Temple Talk

Kaelen Wilson-Goldie at “The Silent Echo” in Baalbek

The six standing columns of Baalbek's Temple of Jupiter at night. (Except where noted, all photos: Kaelen Wilson-Goldie)

CYNTHIA ZAVEN IS AN ARTIST, COMPOSER, AND PIANIST with wild curly hair and a steely demeanor. She is exceptionally talented and extremely busy, frustrating from a critic’s point of view. She teaches at a conservatory in Beirut, scores films, and travels constantly. She makes work when she wants to, when she has time. Her installations are slow, serious, and ephemeral. They can be captivating in the context of an exhibition but almost impossible to write about afterward. Zaven has no gallery, doesn’t sell, and seemingly feels no pressure to produce. She is adept at keeping the demands of the world at bay. We see each other often in passing—Hi! Bye!—but the last time I spent any time with her or her work was three years ago in Sarajevo. So when I heard that for a month this fall, Zaven was showing a twelve-channel sound installation in a site no less astounding than the two-thousand-year-old Temple of Bacchus, as part of “The Silent Echo,” the first exhibition of contemporary art ever to be staged among the vast Roman ruins of the ancient city of Baalbek, I pretty much dropped everything, moved scheduling mountains, and wrote a dozen apologetic emails on the two-hour-drive due east from Beirut.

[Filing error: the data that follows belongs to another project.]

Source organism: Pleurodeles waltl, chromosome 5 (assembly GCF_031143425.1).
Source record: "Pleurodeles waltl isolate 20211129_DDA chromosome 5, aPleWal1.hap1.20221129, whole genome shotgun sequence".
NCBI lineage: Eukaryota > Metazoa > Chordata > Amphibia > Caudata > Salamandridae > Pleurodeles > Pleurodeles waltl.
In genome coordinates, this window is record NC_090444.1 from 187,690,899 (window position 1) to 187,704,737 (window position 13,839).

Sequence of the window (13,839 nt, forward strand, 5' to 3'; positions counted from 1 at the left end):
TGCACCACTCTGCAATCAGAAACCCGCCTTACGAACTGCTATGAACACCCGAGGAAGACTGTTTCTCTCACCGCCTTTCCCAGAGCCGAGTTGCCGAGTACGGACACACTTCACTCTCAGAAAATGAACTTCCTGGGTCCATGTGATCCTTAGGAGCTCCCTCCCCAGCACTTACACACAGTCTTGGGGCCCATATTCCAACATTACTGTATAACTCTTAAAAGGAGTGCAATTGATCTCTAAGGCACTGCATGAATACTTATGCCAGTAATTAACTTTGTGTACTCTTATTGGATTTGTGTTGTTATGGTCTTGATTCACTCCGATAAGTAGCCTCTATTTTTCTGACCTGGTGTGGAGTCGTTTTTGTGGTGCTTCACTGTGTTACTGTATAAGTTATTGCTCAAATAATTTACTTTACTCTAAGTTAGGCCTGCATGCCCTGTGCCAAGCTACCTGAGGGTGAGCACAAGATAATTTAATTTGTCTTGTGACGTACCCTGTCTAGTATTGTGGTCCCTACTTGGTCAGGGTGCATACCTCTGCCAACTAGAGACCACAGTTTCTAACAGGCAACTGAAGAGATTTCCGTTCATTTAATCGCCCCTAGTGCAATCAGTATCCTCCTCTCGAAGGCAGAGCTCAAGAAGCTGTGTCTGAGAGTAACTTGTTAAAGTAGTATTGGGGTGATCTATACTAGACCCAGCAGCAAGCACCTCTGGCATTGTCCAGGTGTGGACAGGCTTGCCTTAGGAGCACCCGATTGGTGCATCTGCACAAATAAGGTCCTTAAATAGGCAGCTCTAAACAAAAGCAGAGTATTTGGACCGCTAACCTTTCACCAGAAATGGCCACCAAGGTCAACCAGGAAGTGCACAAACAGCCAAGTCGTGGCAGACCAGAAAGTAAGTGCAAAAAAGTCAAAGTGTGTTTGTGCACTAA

Baalbek is one of the oldest cities in the world, steadily inhabited for some ten thousand years. Its history is a mille-feuille of Phoenician, Hellenic, Roman, Byzantine, Umayyad, Abbasid, Mamluk, Ottoman, Syrian, and Lebanese influences. Situated on a major fault line, it has witnessed three devastating earthquakes, causing a pileup of ruins to make Walter Benjamin swoon. The most dramatic are the temples of Jupiter, Mercury, Venus, and Bacchus. They are some of the largest, most ornate religious structures ever built, anywhere, by the Roman Empire, and they incorporate elements of earlier temples too. Newly reopened after a long restoration, Bacchus is the most intact of the four and, while larger than the Parthenon in Athens, also the most intimate. For Zaven’s Perpetuum Mobile, twelve tiny speakers are raised high on thin stands, arranged in a broad circle. A piano composition circles around them, second by second, note by note, clockwise—echoing off the ancient stones, mixing with the contemporary sounds of birdsong and gunfire—until it collapses into disorder and chaos, eventually finding itself again. In theory, no two permutations of the installation are the same. But they all induce a kind of vertigo through mechanical and epochal time, history in free fall.

Left: Curator Karina El Helou. (Photo:  Ibrahim Dirani/Al Mussawir) Right: Artist Cynthia Zaven with filmmaker Vatche Boulghourjian.